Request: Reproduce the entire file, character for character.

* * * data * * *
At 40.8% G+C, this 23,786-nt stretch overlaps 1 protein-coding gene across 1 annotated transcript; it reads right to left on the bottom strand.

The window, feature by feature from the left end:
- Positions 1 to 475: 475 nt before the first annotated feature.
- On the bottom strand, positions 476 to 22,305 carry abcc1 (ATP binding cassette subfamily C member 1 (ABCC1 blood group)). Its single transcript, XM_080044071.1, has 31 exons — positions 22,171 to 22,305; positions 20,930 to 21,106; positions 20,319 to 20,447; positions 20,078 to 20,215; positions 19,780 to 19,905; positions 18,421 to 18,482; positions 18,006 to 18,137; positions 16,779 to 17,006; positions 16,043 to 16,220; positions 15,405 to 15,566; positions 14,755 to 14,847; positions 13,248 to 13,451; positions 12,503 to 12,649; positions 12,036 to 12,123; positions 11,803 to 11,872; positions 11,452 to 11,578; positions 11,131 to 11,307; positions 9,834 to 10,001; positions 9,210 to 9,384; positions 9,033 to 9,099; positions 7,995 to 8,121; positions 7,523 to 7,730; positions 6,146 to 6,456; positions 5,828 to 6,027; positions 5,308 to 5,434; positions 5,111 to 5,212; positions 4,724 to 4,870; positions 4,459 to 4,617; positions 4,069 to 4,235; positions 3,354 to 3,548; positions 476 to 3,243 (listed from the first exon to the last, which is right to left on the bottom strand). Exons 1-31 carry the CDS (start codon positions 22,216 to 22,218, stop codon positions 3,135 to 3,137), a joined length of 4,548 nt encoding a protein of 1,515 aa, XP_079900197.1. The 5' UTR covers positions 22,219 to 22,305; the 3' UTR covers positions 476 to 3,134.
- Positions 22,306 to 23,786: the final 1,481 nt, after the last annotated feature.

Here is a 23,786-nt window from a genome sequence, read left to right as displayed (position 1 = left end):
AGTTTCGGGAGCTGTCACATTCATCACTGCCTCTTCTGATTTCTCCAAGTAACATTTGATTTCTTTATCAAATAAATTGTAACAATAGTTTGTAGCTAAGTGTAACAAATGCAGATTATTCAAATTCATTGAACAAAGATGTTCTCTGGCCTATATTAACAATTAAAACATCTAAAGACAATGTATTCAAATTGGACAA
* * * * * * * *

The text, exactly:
At 40.8% G+C, this 23,786-nt stretch overlaps 1 protein-coding gene across 1 annotated transcript; it reads right to left on the bottom strand.

The window, feature by feature from the left end:
- Positions 1 to 475: 475 nt before the first annotated feature.
- On the bottom strand, positions 476 to 22,305 carry abcc1 (ATP binding cassette subfamily C member 1 (ABCC1 blood group)). Its single transcript, XM_080044071.1, has 31 exons — positions 22,171 to 22,305; positions 20,930 to 21,106; positions 20,319 to 20,447; positions 20,078 to 20,215; positions 19,780 to 19,905; positions 18,421 to 18,482; positions 18,006 to 18,137; positions 16,779 to 17,006; positions 16,043 to 16,220; positions 15,405 to 15,566; positions 14,755 to 14,847; positions 13,248 to 13,451; positions 12,503 to 12,649; positions 12,036 to 12,123; positions 11,803 to 11,872; positions 11,452 to 11,578; positions 11,131 to 11,307; positions 9,834 to 10,001; positions 9,210 to 9,384; positions 9,033 to 9,099; positions 7,995 to 8,121; positions 7,523 to 7,730; positions 6,146 to 6,456; positions 5,828 to 6,027; positions 5,308 to 5,434; positions 5,111 to 5,212; positions 4,724 to 4,870; positions 4,459 to 4,617; positions 4,069 to 4,235; positions 3,354 to 3,548; positions 476 to 3,243 (listed from the first exon to the last, which is right to left on the bottom strand). Exons 1-31 carry the CDS (start codon positions 22,216 to 22,218, stop codon positions 3,135 to 3,137), a joined length of 4,548 nt encoding a protein of 1,515 aa, XP_079900197.1. The 5' UTR covers positions 22,219 to 22,305; the 3' UTR covers positions 476 to 3,134.
- Positions 22,306 to 23,786: the final 1,481 nt, after the last annotated feature.

Here is a 23,786-nt window from a genome sequence, read left to right as displayed (position 1 = left end):
AGTTTCGGGAGCTGTCACATTCATCACTGCCTCTTCTGATTTCTCCAAGTAACATTTGATTTCTTTATCAAATAAATTGTAACAATAGTTTGTAGCTAAGTGTAACAAATGCAGATTATTCAAATTCATTGAACAAAGATGTTCTCTGGCCTATATTAACAATTAAAACATCTAAAGACAATGTATTCAAATTGGACAA